(Bloomberg) -- Stores are closing across Europe as consumers shift to e-commerce and discounters barge in. Yet a pair of investors is making an audacious takeover bid for Metro AG, valuing the German chain that sells food and other staples from no-frills warehouses at $6.6 billion.
The proposal from Czech billionaire Daniel Kretinsky and his Slovak investment partner Patrik Tkac goes against the grain, but they see an opportunity in Metro’s wholesale business model. The offer lifted Metro’s shares as much as 4.8% early Monday in Frankfurt, the most since January.
Metro management rejected the bid as too low. The investors haven’t explained how they plan to turn around a company whose business once included everything from electronics to department stores but now focuses on cash-and-carry outlets in Germany and eastern Europe.
European bricks-and-mortar merchants are struggling to contend with the rise of Amazon.com Inc. and cut-price chains Lidl and Aldi. In the U.K., department-store operator House of Fraser was rescued out of insolvency while rival Debenhams was taken over by creditors. The parent of debt-burdened French grocer Casino has sought court protection from lenders, while rival Carrefour SA is restructuring -- announcing a deal over the weekend to sell a majority stake in its China business.
As ordinary investors grow wary of the sector, wealthy individuals are moving in. Kretinsky and Tkac would join the likes of Mike Ashley, the billionaire U.K. entrepreneur whose Sports Direct International Plc took over House of Fraser, and Russia’s Mikhail Fridman, who’s moving to take control of Spanish grocer DIA.
The 16-euro bid for each ordinary share of Metro -– a meager 3% premium over Friday’s close in Frankfurt -- doesn’t reflect its value creation plan, the Dusseldorf-based company said in a statement. The shares have jumped about 40% in the past 12 months, gaining since Kretinsky and Tkac bought a stake in the wholesaler in August 2018.
Kretinsky, who has a net worth of at least $3 billion, according to the Bloomberg Billionaires Index, has no shortage of ambition. After building a portfolio that includes energy and media assets alongside the Sparta Prague soccer team, he acquired a stake in French daily Le Monde last year.
A debt-fueled acquisition spree turned Kretinsky’s EPH from a small Czech utility into one of the biggest power companies in central Europe. It values its assets in the Czech Republic, Slovakia, Germany, Italy, the U.K., Hungary and Poland at about 13 billion euros ($14.8 billion), according to the latest available data from 2017.
Kretinsky’s EP Global Commerce VI holding company, through which he’s bidding for Metro, declined to comment on the company’s rebuff.
The Czech investor already has a 10.9% stake, according to data compiled by Bloomberg, meaning the outlay to swallow up the rest of Metro would be about 5.2 billion euros. Ceconomy AG, the electronics retailer that separated from Metro about two years ago, said Monday that it has sold its 9% stake to EP. Haniel Finance Deutschland GmbH, a 15% holder, has agreed to back the bid, which would give the bidders about one-third of the equity.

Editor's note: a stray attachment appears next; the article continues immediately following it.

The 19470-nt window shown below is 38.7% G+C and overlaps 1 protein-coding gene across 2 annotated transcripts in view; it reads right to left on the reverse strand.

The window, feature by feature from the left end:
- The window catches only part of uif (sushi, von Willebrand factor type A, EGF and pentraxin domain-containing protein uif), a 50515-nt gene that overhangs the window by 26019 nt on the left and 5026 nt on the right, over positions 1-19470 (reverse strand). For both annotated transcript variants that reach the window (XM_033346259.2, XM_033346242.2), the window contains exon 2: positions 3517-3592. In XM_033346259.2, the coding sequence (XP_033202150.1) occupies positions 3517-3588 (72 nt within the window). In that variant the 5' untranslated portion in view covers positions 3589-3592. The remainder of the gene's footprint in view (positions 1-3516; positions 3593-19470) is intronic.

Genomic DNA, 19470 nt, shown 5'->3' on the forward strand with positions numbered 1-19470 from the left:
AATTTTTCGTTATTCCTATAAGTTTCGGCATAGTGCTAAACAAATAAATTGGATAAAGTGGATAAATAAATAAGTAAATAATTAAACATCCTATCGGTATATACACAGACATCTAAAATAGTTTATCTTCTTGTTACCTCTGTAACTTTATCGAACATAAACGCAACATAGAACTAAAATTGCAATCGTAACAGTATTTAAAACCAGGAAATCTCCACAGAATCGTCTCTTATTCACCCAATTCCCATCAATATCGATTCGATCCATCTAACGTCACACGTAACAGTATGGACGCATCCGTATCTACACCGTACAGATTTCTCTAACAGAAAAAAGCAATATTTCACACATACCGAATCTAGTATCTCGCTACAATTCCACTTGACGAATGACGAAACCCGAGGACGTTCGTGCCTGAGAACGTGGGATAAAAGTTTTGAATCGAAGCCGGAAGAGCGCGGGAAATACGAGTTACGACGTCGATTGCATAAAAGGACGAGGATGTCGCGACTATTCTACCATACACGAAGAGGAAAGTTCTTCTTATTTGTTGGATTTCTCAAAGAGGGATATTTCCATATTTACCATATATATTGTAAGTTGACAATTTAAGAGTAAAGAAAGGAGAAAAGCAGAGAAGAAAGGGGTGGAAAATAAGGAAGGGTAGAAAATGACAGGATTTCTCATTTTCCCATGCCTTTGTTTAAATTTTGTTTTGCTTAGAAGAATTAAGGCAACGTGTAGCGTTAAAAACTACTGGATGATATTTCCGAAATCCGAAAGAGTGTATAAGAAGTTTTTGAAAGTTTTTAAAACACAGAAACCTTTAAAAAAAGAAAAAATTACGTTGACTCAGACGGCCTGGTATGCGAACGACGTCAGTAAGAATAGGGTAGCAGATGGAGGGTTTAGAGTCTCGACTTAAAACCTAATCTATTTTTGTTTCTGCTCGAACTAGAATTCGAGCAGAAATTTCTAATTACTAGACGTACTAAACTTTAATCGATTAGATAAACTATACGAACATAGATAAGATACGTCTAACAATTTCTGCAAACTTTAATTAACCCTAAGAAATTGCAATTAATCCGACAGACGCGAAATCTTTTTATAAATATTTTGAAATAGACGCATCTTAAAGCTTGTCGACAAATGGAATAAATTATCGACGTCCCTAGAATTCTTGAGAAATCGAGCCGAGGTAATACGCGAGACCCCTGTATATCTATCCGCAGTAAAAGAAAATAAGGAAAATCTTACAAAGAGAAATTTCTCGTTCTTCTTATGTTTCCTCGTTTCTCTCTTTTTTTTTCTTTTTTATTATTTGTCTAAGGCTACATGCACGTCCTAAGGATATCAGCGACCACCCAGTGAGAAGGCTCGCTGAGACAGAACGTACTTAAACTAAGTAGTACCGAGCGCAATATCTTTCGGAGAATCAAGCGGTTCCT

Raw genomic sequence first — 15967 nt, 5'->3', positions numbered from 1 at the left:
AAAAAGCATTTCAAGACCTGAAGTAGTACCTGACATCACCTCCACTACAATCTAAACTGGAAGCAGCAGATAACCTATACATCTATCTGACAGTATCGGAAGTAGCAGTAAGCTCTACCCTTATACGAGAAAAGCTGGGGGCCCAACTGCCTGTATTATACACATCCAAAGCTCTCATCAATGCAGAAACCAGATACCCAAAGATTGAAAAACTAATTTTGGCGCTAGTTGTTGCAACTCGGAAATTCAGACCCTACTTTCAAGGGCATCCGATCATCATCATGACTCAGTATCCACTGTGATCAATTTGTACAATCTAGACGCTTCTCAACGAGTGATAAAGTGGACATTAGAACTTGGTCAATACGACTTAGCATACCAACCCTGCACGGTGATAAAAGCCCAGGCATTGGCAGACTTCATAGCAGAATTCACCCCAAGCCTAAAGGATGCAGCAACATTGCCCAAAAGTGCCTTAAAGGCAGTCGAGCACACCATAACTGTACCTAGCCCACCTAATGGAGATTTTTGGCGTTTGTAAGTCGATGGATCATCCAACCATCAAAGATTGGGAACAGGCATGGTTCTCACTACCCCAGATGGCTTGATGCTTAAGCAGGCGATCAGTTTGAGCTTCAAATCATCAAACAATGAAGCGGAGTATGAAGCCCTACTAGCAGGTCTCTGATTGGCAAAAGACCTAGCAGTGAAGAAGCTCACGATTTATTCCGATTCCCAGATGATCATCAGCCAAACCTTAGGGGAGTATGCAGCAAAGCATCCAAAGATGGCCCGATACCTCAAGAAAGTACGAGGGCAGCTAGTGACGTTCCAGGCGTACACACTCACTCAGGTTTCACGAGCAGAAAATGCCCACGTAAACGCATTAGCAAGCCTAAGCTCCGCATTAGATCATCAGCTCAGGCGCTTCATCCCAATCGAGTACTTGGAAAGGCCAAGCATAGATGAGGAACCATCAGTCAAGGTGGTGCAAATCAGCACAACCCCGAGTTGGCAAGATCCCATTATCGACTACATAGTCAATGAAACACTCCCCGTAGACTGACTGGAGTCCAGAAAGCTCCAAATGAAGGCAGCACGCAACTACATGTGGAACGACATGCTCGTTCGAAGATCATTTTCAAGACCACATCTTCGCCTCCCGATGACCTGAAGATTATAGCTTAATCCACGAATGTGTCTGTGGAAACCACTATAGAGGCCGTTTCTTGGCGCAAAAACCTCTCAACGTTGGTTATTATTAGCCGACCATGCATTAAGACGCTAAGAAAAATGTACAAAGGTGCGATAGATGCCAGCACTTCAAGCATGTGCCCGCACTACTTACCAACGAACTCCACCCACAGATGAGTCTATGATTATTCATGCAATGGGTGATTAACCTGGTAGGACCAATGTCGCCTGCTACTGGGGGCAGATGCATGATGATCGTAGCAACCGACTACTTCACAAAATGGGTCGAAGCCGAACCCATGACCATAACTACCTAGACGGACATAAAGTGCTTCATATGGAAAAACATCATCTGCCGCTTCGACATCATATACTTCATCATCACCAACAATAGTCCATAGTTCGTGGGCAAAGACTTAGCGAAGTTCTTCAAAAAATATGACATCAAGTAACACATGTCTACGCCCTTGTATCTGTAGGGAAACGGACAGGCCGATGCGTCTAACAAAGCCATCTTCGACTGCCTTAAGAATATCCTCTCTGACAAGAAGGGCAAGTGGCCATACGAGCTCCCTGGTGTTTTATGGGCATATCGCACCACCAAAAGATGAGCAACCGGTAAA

Kretinsky sees Metro as a defensive investment to balance riskier, more volatile bets in energy, Haniel Chief Executive Officer Stephan Gemkow said last year, after Kretinsky acquired a stake in Metro. The company’s low valuation attracted him, Gemkow said.
The bidders said the company needs to make changes to keep competing in a changing landscape. If his bid succeeds, Kretinsky will have to complete the sale of its struggling Real retail banner to focus more on the wholesale business. Metro, which is also trying to sell its Chinese unit, operates in 36 countries and employs more than 150,000 people worldwide.
“Metro will now pursue actions to demonstrate that accepting this offer is not in its shareholders’ best interest,” Jefferies analysts James Grzinic and Frederick Wild said in a note. The company could “debate the potential to extract strategic value in other geographies.”
The bid will be subject to a minimum acceptance threshold, probably in the range of 60% to 75% of Metro’s share capital, two people familiar with the matter said. BNP Paribas SA, Credit Suisse Group AG and Societe Generale SA are acting as debt underwriters.
What Bloomberg Intelligence Says
“Deeper investment in delivery and digital tools is resonating with customers, yet it’s difficult to see wholesale as anything other than a low-margin business.”
Charles Allen, BI retail analystClick here to read the piece
Metro was founded in 1964 by German billionaire Otto Beisheim with the help of the Haniel and Schmidt-Ruthenbeck families. Metro also once owned the Galeria Kaufhof department store chain, which was sold in 2015 to Hudson’s Bay Co.
The stance of the Beisheim and Schmidt-Ruthenbeck families, which together own more than 20% of Metro, will be key to the outcome of the bid. If their quest succeeds, the potential buyers said they don’t plan to close any of the existing Metro stores in Germany or other core markets or substantially reduce headcount.
While Metro has struggled in Russia, where sanctions and a low oil price have weighed on the economy, it has done better elsewhere in Eastern Europe, where its operations stretch from Poland to Bulgaria. With his extensive presence in the region, Kretinsky may figure he can upgrade the performance of a company that sells widely to other businesses.
(Updates with Ceconomy stake sale in 10th paragraph, analyst comment in 13th paragraph.)
--With assistance from Eyk Henning and Alex Sazonov.
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